The Bahai faith shared with Islam belief in God, the immortal soul, revelation, and the prophetic station of Muhammad. However, it interpreted traditional eschatological notions as allegories, and it abolished or drastically modified Islamic law. While the prohibition of alcohol remained, polygamy, holy war, ritual purity, and hundreds of rules governing personal and social conduct, elaborated over the centuries by learned interpreters of the scriptures, were set aside. Last but not least, the Bahais had no clergy, each individual being enjoined independently to investigate religious truth and the community being entrusted to elective governing bodies.
As the numbers of its adherents increased, the Bahai community became a cross section of Iranian society. Within its ranks there were merchants, artisans, officials, workers, peasants, professionals, and even tribesmen. Strongly committed to education, the rights of women, and the work ethic, the Bahais tended to be better educated, more prosperous, and less provincial than average Iranians. They also developed a strong sense of solidarity and commitment, while keeping the door to their community wide open to those who wished to join.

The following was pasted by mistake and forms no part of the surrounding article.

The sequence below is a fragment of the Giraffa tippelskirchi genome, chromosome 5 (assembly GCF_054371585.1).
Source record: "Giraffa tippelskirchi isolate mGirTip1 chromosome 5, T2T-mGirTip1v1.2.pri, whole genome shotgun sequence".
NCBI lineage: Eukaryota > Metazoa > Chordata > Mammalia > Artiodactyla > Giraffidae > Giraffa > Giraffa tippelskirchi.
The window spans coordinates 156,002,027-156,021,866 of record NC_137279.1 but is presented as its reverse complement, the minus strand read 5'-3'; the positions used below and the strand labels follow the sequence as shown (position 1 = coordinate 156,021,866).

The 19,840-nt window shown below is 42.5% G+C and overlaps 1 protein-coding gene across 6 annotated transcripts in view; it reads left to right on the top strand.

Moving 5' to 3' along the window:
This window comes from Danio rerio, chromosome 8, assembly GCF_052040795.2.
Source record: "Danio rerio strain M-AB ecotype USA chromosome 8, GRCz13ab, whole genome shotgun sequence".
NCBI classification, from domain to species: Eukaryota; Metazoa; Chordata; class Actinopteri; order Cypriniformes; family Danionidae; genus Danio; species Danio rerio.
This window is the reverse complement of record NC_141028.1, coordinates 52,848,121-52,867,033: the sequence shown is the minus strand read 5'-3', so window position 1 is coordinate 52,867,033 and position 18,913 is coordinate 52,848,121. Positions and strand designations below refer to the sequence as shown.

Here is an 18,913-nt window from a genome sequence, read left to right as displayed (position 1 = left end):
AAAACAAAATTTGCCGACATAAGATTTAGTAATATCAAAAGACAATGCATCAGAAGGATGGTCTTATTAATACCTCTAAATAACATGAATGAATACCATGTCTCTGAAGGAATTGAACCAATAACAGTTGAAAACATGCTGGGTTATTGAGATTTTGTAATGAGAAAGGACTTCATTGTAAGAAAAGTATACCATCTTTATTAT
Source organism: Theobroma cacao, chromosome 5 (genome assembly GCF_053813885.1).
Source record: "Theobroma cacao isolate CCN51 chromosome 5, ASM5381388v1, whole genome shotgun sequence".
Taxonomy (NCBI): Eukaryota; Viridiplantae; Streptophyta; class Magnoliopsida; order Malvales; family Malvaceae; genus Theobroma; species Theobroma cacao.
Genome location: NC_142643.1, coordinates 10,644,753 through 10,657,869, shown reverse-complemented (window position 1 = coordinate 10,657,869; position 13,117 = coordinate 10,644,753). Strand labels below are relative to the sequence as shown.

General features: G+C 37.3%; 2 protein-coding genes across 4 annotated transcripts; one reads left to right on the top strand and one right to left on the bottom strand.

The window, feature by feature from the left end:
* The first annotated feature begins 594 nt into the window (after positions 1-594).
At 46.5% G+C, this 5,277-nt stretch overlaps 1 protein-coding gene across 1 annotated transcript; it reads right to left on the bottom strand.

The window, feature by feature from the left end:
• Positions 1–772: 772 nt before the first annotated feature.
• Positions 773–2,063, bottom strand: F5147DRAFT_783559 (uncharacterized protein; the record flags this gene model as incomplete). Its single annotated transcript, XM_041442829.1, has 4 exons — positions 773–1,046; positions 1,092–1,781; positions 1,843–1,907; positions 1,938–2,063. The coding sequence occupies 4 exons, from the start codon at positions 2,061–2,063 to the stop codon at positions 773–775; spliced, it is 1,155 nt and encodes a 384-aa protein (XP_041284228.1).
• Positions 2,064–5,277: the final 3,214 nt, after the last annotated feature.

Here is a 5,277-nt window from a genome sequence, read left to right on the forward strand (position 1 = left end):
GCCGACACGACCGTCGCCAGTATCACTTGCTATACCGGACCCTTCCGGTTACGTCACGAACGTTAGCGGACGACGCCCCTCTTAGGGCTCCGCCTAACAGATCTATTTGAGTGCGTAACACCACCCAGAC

Stung by what they quite correctly saw as a revival of the hated Babi movement, the members of the clergy resumed their assault. There were killings in 1896, in 1903, during the revolution of 1906-1911, and there have been occasional outbreaks since. However, modernization was gradually changing the mental climate among the Iranian elite. The influence of religion declined, opening the way to secularism, nationalism, and communism. During the reign of Reza Shah (1925-1941) the clergy lost much of its economic and all of its political power. To preserve their hold on the masses and to restore their influence on the educated, the mullahs needed a scapegoat that could be blamed for the decline of Islam and for all the ills that beset a rapidly changing society experiencing the full force of Westernization.